The whole day before Palm sunday we watched
snow blow sideways against the windows
of our Massachusetts farmhouse,
needles so sharp they pierced
your cheeks if you went out
bundled to the ears and wool-capped.
Then dawn, dazzling under clear sky.
Eight feet of cold powder
covered the quarter-mile to the street
where Dad had parked our car before the storm.
Church stood another seven miles away.
Sitting now in a counselor’s office,
childhood and religion left behind for thirty years,
I keep remembering the way we four girls
left our flowered Easter dresses in the closet,
pulled on wool pants under skirts,
laced up boots, zipped heavy jackets
and floundered out to make a path into the drifts.
Shovels failed. One last freeze before sunrise
had hardened a crust too thick to dig,
too thin to walk on. In the apple orchard
ice-painted branches glistened black.
Which one of us discovered how
to get from house to car I can’t recall.
The secret was to use the principle of physics
that makes things float, the first lesson in swimming
when we learned to put our faces down, reach out arms and legs.
That Palm Sunday when we sank chest deep in cold,
we floundered up again to spread ourselves
across the unmarked frozen surface.
We almost swam our way to church
with clumsy, careful breast strokes we had taught ourselves.
Over the Horizon
Nine. And-a-half. I stand
under the white pine behind our house.
Check around. No one
watching. Grab the bottom branch
sticky with pitch, pull up.
Anchor one sneekered foot on top of the limb
against the scarred trunk,
draw the other up to stand firm,
to keep going. Who can tell how far?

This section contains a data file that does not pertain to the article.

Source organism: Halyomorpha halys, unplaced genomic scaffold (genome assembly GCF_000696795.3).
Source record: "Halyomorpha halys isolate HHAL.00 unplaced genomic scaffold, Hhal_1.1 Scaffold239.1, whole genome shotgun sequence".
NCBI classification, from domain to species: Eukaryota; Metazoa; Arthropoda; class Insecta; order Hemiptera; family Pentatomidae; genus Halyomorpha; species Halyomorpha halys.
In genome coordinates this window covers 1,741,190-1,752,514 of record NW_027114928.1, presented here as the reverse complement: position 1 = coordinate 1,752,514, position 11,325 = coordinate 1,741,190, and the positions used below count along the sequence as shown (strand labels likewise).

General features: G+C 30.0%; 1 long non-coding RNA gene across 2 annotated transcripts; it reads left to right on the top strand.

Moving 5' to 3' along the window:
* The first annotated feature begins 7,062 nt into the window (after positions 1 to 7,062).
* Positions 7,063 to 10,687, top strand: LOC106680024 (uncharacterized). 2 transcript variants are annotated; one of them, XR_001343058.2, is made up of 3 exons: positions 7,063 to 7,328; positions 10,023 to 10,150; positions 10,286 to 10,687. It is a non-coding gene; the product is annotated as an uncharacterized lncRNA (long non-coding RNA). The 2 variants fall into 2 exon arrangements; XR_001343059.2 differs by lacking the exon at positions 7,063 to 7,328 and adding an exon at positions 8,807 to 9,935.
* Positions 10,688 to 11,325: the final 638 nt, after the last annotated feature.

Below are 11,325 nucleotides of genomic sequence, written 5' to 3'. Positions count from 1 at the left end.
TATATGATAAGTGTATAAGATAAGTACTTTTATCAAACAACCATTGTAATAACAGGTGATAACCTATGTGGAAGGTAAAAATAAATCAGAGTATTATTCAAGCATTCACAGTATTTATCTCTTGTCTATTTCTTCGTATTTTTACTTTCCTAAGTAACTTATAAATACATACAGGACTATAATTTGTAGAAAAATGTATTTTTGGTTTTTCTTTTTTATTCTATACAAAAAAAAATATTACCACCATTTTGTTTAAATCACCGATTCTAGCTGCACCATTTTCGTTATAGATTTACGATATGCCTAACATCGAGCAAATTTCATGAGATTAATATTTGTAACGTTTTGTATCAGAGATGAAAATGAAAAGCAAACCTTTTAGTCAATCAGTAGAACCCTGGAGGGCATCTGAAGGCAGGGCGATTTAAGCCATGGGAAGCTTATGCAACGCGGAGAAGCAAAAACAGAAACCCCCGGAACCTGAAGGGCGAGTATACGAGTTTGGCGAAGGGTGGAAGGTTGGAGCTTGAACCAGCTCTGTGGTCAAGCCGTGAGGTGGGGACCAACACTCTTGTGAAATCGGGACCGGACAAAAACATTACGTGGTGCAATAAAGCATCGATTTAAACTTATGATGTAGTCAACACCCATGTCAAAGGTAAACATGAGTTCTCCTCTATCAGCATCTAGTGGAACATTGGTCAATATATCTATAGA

Still time. Mama’s inside
cooking supper. Still time
before I have to stand
with my sisiter at the soapy sink of dishes
washing and drying
while we fight. I’m up
branch after branch. Past
full of leaves and the bottom edge
of black shingles. Up into sap-
scented air, needles’ soft prickle
in my palms. Up.
Past the highest point I’ve ever been,
moving even after
my sister suddenly yells, “Stop!”
far below. Tattletale sister, I
barely slow when the tapered trunk
taking my slight frame
with it. Too late for anyone
to make me quit now. I climb
until at last I can see over the shingled ridge
the front yard marigolds, the line
of my friends’ rooftops
along our narrow street
all the way to an unbroken
dome of cottony sky.
Sister still yells and I stand on a branch
so thin it bends
under my feet. I ride
the wind. I hang on
long enough to get a good look–
new treetops, chimneys, the shiny
tops of cars on the big road outside our neighborhood.
Long enough to glimpse
the whole world, all
the places I haven’t been yet
until Mama’s clear voice
pierces the haze of green I’ve come through,
until her threat brings me down.
Louise Barden is the author of the chapbook Tea Leaves. Her poetry has appeared in Chattahoochie Review, Greensboro Review, Timberline and others. After 40 years in North Carolina, she is now making Corvallis, Oregon, her home.